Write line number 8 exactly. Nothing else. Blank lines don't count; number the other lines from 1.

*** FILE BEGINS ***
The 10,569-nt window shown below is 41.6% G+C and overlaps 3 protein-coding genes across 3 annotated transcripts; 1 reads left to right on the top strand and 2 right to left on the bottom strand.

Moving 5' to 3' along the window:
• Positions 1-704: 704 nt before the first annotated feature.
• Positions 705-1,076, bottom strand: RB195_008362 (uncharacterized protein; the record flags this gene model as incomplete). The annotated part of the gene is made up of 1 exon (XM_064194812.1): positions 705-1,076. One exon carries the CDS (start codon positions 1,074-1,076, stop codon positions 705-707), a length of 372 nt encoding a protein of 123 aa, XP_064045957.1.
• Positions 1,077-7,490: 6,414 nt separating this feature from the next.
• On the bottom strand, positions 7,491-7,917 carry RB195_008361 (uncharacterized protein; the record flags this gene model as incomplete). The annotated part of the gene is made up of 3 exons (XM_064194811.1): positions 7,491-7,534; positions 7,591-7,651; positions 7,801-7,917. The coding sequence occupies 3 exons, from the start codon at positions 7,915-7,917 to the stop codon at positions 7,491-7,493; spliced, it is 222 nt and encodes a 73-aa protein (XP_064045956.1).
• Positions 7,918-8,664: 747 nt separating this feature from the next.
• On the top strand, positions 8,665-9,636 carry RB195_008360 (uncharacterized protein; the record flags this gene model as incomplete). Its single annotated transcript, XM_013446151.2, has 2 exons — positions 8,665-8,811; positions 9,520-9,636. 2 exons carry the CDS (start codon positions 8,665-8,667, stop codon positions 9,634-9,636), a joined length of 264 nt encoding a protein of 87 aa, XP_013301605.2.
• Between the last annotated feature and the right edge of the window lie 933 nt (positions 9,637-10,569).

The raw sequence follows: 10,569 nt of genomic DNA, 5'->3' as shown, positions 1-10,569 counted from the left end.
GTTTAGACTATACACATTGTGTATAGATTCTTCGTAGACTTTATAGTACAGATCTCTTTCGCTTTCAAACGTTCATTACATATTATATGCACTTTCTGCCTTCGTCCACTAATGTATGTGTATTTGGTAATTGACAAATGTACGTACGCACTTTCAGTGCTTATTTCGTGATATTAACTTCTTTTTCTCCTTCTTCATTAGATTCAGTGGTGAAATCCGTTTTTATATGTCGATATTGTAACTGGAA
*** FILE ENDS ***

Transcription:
• On the top strand, positions 8,665-9,636 carry RB195_008360 (uncharacterized protein; the record flags this gene model as incomplete). Its single annotated transcript, XM_013446151.2, has 2 exons — positions 8,665-8,811; positions 9,520-9,636. 2 exons carry the CDS (start codon positions 8,665-8,667, stop codon positions 9,634-9,636), a joined length of 264 nt encoding a protein of 87 aa, XP_013301605.2.